It's a turbulent time to be a learning professional, sources told HR Dive.
As parent employees grapple with school closures due to omicron variant outbreaks, and workers deal with pressures inherent to losing co-workers to the Great Resignation, L&D may find itself in a mire, surrounded by competing needs and expectations.
"People are just whipped," Ben Granger, head of EX advisory services at Qualtrics, told HR Dive. "They're tired of the uncertainty. Companies are trying to respond to a lot of this by adding more stuff."
Employers are adding learning benefits for a reason: to keep workers on board as their peers leave in droves, especially those in low-wage jobs with high worker populations, like retail and hospitality. Employees say they want learning opportunities at work; surveys have shown that tech workers, for example, want more training from their employers. Companies like Kohl's, Target and Walmart have stepped up to offer no-cost degree programs to their hourly workers.
But poorly implemented programs can feel like just another task for employees already struggling under an "overarching cloud of fatigue," Cat Ward, managing director of JFFLabs, told HR Dive.
"[Companies] who are most successful I think are the ones who are going to be able to associate learning with genuine opportunity and advancement," Ward said. But learning for learning's sake? It "may not be the time for that."
L&D is in great demand and is "central to the business cross-functionally," Linda Cai, VP of Talent Development at LinkedIn, said in an email. Learning leaders are part of organizational futureproofing and often the "main source of support for managers and teams to onboard remotely and work effectively in a hybrid environment," Cai said.
But notably, the "pressure is certainly on" for learning leaders to push beyond their original scope, Cai added. So what can employers do to ensure L&D remains a reason for employees to stay on board, rather than run for the hills?
Make it pull, not push
The "traditional" learning program style, in which employees are pushed to sit in an additional class on top of their usual duties, has been falling out of favor for some time. The pressures of the pandemic have only clarified why that philosophy has shifted, sources said.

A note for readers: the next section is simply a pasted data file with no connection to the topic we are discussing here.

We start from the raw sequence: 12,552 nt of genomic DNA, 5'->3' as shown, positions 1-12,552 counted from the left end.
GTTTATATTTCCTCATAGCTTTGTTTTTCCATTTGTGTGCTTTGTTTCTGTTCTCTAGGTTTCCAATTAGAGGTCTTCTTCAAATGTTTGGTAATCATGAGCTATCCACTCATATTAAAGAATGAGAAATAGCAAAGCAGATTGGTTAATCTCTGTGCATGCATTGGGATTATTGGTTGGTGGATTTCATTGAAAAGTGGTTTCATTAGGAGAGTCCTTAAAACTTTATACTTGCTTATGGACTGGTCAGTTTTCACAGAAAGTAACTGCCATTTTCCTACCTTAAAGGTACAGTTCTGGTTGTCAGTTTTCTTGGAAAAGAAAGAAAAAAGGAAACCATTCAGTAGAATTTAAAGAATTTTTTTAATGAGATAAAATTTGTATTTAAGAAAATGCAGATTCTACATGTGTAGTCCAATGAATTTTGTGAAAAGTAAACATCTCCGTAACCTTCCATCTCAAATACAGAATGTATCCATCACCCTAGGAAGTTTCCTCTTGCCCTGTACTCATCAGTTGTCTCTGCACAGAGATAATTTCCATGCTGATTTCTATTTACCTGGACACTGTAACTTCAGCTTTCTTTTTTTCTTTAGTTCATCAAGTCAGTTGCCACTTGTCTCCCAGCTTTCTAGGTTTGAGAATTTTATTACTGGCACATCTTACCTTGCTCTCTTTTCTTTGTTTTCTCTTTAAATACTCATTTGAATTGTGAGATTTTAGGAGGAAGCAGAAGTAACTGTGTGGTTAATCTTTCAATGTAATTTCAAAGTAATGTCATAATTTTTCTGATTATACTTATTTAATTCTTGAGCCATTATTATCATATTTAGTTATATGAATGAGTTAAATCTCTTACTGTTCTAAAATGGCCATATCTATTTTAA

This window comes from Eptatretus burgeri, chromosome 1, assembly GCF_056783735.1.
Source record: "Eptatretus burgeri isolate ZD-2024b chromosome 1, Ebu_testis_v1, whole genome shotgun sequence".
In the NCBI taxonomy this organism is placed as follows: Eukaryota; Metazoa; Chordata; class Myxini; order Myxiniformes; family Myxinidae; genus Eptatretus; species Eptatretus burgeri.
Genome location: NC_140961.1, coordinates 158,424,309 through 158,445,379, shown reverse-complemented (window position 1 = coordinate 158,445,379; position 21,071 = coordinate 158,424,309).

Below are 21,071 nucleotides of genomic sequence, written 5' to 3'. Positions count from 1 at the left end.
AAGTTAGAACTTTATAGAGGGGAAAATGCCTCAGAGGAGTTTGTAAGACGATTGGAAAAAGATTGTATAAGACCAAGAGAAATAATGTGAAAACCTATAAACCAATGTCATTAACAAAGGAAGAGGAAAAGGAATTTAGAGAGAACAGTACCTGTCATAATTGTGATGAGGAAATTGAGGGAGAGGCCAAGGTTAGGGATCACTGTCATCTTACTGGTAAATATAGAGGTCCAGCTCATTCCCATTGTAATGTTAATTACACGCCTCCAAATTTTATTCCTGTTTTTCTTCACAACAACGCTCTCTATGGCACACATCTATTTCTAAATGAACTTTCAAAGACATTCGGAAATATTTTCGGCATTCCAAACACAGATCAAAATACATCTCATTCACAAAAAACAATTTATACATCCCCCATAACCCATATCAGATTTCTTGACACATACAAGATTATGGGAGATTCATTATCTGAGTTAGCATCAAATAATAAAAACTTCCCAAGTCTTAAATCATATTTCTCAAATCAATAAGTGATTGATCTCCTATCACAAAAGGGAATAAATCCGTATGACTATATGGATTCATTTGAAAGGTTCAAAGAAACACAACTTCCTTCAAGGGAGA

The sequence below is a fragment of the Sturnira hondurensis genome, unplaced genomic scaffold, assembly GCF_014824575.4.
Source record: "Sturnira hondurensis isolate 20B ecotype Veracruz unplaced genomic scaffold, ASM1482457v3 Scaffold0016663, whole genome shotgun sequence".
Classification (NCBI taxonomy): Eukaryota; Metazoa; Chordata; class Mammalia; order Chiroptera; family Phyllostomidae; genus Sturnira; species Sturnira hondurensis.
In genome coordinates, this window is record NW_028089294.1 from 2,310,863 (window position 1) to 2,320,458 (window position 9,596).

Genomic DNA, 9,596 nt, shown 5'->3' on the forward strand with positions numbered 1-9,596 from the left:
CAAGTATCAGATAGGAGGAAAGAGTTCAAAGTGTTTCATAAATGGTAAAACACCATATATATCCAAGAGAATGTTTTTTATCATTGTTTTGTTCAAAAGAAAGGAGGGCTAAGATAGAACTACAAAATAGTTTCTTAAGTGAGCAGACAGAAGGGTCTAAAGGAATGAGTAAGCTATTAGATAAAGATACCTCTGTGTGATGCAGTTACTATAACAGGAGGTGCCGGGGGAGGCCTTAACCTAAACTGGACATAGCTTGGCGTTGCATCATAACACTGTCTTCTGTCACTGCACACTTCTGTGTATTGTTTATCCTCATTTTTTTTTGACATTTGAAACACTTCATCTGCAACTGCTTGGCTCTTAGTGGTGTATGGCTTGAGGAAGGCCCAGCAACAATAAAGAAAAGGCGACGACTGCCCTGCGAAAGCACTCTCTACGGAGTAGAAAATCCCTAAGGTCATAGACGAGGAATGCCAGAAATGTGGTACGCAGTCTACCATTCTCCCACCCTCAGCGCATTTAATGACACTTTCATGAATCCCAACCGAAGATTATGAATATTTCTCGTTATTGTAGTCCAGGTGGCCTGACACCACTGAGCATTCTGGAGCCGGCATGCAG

"One thing I've seen some of our customers pivot toward, especially for reskilling, is making it more pull versus push in nature," Granger said. "Do people really want to go through a company-wide training … after all these Zoom calls?"
Instead, employers have designed training so that it "doesn't feel like training," Granger noted. Employees can grab the info when and where they need it and be trained on it in the moment. Making training "digestible" is a huge part of the shift to microlearning, Kay Green of Edesign Consulting told HR Dive.
"Now it's the time for everyone in this realm to understand that we have to translate and transfer and reimagine what learning should look like," Green said, "and we have to do it at a rapid pace."
Microlearning splits learning into chunks small enough to be absorbed by a learner throughout their day, Green said, and often involves different models, including game-like aspects, quizzes and bite-sized videos. Employers can make this available in such a way that employees don't feel burdened by extra weight and instead feel they have a resource they can use.
"It's kind of like a bookshelf in your office," Granger said. "You know where your bookshelf is. You don't know everything that's in there, but you know what's in there and you can find what you need."
As employee burnout surges, workers are using what time they have to ensure their learning is in service of a specific career goal, Cai said, especially since workloads have not changed.
In other words? "No one's said, 'lower your quota, so you can go do all this other stuff,'" Granger said.
To keep workers engaged, employers need to articulate the connection between learning and wage gain, Ward said. Programs that take place outside the work schedule "can feel like a lot to take on right now."
Employers could have the biggest success when employees have both space and time to learn while being paid, he said. Part of that challenge may include finding ways to acknowledge the skills workers are building on the job and give those skills value on the market. Credentials have emerged as one potential solution for this, though transparency on the issue is one of its bigger challenges, past research has noted.
Workers do want opportunities to learn and grow, Cai said, and LinkedIn data — both in reports and anecdotally — has shown that career development opportunities are the No. 1 driver of strong cultures.
"Last October, we organized 'Career Month,' a month-long series of events and learning activities centered around career development that was well received by employees," Cai said. "In a recent survey, their answers to the question 'do you see yourself realizing your career goals in your next two-years at LinkedIn' jumped by a whopping 8 percentage points."
Take a step back
Learning leaders may be able to create a cache of good will by simply stepping back for a moment, sources said. Some minor slack on expectations can go a long way in this environment, Ward said. "I genuinely think for leaders right now it's about easing back a little bit," she continued.
"Now is not the time to push, push, push harder. Anything that you do ask of people or offer to people should be directly tied to a benefit they are going to see and feel."
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